If a cancer diagnosis feels like too much to bear, you’ll find solid comfort here. The exercises are quick and easy to perform. Yet they are profound and will produce lasting results. McGowan’s book is filled with wisdom that can only have come from one intimately familiar with the traumatizing effects of cancer diagnosis and treatment. I strongly urge you to buy this book. You’ll be glad you did and will, like me, refer to it for years to come. This book is a rare find, and the author deserves praise.

And this:

This book ticks all the boxes for handling the fear of recurrence that is part of all cancer patients’ lives after diagnosis.
It is written clearly and cuts through all the fog that surrounds us when we feel overwhelmed.
As a breast cancer survivor, I think Free from Fear should be on everyone’s Important Items list.
It is an exceptional read from someone who has been there, and understands.

Over on the Breast Cancer Network Australia site I’m also getting some really great feedback. Time to exhale.

You see, the thing is, even if I now get negative responses, or even if I never sell another copy of the book, it’s all been worth it.

Maybe I should write another one 😀

Here’s the Australian link (Kindle only)
Free From Fear on Amazon.au

Here’s the US site where you can also get the paperback.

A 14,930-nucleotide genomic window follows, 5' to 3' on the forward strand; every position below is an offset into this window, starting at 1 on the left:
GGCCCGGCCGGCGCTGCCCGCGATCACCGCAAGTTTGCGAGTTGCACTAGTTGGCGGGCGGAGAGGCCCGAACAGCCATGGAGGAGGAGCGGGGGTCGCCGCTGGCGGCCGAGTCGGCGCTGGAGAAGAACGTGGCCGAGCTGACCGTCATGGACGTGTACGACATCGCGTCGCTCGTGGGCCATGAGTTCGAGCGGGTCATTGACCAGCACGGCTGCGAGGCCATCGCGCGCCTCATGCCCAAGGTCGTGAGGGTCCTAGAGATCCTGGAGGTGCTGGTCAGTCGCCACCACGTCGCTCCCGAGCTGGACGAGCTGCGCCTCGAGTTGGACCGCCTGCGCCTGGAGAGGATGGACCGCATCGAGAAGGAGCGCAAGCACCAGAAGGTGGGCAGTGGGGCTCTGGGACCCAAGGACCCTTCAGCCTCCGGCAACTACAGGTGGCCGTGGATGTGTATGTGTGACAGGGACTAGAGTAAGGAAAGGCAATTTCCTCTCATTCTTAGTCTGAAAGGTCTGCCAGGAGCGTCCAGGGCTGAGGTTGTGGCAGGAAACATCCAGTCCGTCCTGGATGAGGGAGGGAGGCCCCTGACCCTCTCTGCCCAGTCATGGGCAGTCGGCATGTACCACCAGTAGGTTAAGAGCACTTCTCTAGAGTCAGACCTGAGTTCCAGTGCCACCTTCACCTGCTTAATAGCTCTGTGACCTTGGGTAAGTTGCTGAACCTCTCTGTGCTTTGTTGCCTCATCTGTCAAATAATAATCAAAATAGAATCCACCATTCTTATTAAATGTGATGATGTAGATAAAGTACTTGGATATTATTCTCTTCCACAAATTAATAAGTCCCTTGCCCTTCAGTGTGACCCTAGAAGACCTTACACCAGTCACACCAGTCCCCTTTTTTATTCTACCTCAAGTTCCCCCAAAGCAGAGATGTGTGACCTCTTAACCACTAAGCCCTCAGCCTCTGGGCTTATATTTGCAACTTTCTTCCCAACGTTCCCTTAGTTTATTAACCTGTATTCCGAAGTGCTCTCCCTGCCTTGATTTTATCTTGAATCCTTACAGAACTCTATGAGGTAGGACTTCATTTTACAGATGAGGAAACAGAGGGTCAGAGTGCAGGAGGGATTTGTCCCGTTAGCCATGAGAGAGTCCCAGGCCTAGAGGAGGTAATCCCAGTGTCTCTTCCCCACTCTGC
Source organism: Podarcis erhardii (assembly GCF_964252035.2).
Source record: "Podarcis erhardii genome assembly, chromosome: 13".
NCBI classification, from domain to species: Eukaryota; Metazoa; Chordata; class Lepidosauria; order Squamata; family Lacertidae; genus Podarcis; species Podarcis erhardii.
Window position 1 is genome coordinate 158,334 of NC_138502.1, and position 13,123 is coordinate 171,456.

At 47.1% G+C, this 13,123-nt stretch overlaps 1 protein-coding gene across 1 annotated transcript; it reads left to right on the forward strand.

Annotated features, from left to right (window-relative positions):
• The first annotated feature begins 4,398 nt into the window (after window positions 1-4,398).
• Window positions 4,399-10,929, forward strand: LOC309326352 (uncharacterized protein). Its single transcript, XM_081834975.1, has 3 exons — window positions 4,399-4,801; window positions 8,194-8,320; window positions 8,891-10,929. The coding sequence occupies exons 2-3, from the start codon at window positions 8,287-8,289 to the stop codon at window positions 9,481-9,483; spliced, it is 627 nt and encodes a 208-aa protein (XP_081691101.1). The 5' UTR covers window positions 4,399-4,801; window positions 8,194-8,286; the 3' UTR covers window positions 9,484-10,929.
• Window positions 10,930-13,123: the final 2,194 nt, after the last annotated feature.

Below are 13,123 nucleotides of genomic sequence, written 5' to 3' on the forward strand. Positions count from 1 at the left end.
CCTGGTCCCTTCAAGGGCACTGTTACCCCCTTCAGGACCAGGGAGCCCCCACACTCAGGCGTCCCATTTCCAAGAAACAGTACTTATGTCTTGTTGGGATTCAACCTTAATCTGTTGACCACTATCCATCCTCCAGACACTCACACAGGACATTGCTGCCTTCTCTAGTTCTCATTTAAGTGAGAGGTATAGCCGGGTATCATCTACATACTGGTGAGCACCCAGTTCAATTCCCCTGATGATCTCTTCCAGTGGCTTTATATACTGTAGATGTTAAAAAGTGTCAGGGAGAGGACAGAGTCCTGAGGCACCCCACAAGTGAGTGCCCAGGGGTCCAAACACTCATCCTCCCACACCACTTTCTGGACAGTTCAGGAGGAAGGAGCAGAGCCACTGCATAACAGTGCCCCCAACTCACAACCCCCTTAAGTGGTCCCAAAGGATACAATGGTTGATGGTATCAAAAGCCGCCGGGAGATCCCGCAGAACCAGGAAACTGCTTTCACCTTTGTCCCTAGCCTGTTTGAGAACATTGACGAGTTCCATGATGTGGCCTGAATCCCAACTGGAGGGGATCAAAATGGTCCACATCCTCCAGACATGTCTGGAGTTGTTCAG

Free From Fear on Amazon

There’s a promotion coming up on the 19th of June when the Kindle version will be available for free for three days. I’m celebrating four years since that visit to Breastscreen found three triple negative tumours, so it seemed like a good way to celebrate.

Thanks so much to everyone for all of your support. I couldn’t have done it without you. ❤

Falling in Love Again

Cancer makes you question everything.

You realise your days are numbered. You realise your days have always been numbered and you’ve been ignoring that universal and obvious fact for most of your life. Oh sure, at some level you’ve known you were ultimately going to die, but it always seemed like an event that was so far away it didn’t register as important.

Then cancer.

Then the possibility that death might be closer than you think.

Suddenly, your life so far gets thrown into sharp focus. What have you done with it? What can you mark up as achievements? What dreams did you realise and what got lost along the way?

Perhaps the most important question of all finally occurs to you: Is this how you want to spend the rest of your life?